Editors discussed the challenges their newspapers and magazines face in a digital world
Be it cause for "concern" or a field of "opportunities", the internet was an issue regularly raised by witnesses at the Leveson inquiry in recent weeks, and while these discussions were often not the most headline-grabbing portions of the evidence hearings, they do offer interesting insight into how mainstream news outlets, and in particular their editors, view the challenges and opportunities of the web.
With the first module now "provisionally completed" we have searched through the transcripts and collected together just some of the comments made by national newspaper and magazine editors to Lord Justice Leveson earlier this year in relation to the internet, including how to handle regulation of online content, breaking news and rumour on social media and the issue of content published outside this country's jurisdiction.
On tackling the global scale of the web:
Paul Dacre, Daily MailThe fact that it is called the World Wide Web is literally true, and the centre of the global newspaper business is the not the UK now, it's no longer the UK, but the USPaul Dacre
"If the mainstream media in Britain is unable to address news stories that are freely available elsewhere, we will look increasingly irrelevant especially to younger people. I only say this because I said to you earlier that this week Mail Online became the world's biggest website with over 100 million unique users and that's eloquent evidence that there is a huge demand for British journalism globally.
"The fact that it is called the World Wide Web is literally true, and the centre of the global newspaper business is not the UK now, it's no longer the UK, but the US. In that sense the Internet is the embodiment of the first empire and I would ask that the editor of the Mail Online put in a paper to this Inquiry to outline the huge problems that the Internet poses both for the printed press and regulation."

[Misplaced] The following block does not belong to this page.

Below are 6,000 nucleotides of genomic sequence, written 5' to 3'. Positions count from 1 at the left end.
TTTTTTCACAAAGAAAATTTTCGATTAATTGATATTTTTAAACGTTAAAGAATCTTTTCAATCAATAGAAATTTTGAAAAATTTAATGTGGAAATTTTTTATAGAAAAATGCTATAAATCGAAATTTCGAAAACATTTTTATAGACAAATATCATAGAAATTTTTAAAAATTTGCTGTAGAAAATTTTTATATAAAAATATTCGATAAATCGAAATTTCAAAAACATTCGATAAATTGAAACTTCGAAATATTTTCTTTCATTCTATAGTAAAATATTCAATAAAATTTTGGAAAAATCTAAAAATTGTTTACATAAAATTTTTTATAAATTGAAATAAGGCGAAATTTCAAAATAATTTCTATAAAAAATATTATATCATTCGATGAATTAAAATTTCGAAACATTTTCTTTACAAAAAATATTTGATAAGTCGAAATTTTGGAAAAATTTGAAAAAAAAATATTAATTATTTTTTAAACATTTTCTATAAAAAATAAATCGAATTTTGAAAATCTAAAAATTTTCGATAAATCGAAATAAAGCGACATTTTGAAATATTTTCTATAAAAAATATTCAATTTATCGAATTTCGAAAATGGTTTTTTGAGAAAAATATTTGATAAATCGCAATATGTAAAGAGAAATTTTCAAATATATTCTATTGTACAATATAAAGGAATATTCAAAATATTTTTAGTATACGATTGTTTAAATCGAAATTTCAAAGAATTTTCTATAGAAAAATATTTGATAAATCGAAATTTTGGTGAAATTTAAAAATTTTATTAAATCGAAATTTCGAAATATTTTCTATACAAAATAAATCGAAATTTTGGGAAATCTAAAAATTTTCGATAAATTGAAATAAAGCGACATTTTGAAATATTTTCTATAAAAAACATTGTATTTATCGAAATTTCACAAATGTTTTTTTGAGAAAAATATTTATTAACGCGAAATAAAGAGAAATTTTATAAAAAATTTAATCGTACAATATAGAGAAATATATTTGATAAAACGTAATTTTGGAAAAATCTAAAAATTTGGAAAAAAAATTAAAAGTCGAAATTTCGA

John Witherow, the Sunday Times
"Well, clearly any kind of regulation that comes out of this process I think has to take into account what goes on on the Internet, and as we transit to digital platforms, we are bound by self-regulation at the moment and will continue to be so. But the great threat to us, I think, is that there will be out there unregulated media who can base themselves offshore and can avoid regulation, and I think this is a great dilemma facing us: how do we go ahead with a responsible press or digital media in this country while there are those rogue elements out there?"
On the growing individual powers on social platforms:
James Harding, the Times
"If you look at the speed with which individuals are gaining really huge followings on Twitter, for example, or through Facebook or through their blogs, you're seeing individuals have huge readership, sometimes bigger than national newspapers, and I think it will feel, we'll very quickly feel as though we're in a strange world, where there are significant constraints on publishing in a newspaper or beneath the masthead of a newspaper but those can easily be circumvented through any digital means of communication."
On regulating the digital world:
Dominic Mohan, the SunI think the combination of an over-regulated press with an unregulated internet is a very, very worrying thoughtDominic Mohan
"I think one thing I would ask out of this inquiry is that the internet and the press, that there's a level playing field in terms of the way they're dealt with, because I do think it could be a potentially mortal blow to the newspaper industry that's already wounded. I think the combination of an over-regulated press with an unregulated internet is a very, very worrying thought for an industry that employs many thousands of people."
Tony Gallagher, the Telegraph
"I'm, as I say, greatly attracted by the idea of an arbitral service which could be provided by the new body. I think if that arbitral service was low cost, it might be a great way of embracing the Internet news providers ... if they realise that their access to that cheap and quick arbitral system would be contingent upon joining the new body, that would be wholly desirable."
Alan Rusbridger, the Guardian
"It's a fact of life that we're all on the path to being increasingly digital organisations and that brings us into competition with a whole digital world that didn't exist ten years ago. You can't escape the fact that the more regulated we are, that is going to place us at some disadvantage to people who aren't, but I think I would like to play up the advantages of that, because I think, again, if the argument that we're making for journalism is that we operate to a ... professional code of standards and ethics, that should be an advantage in branding what we do and we shouldn't worry too much and become too obsessed by all these people who are out there who aren't, who don't operate by that kind of code."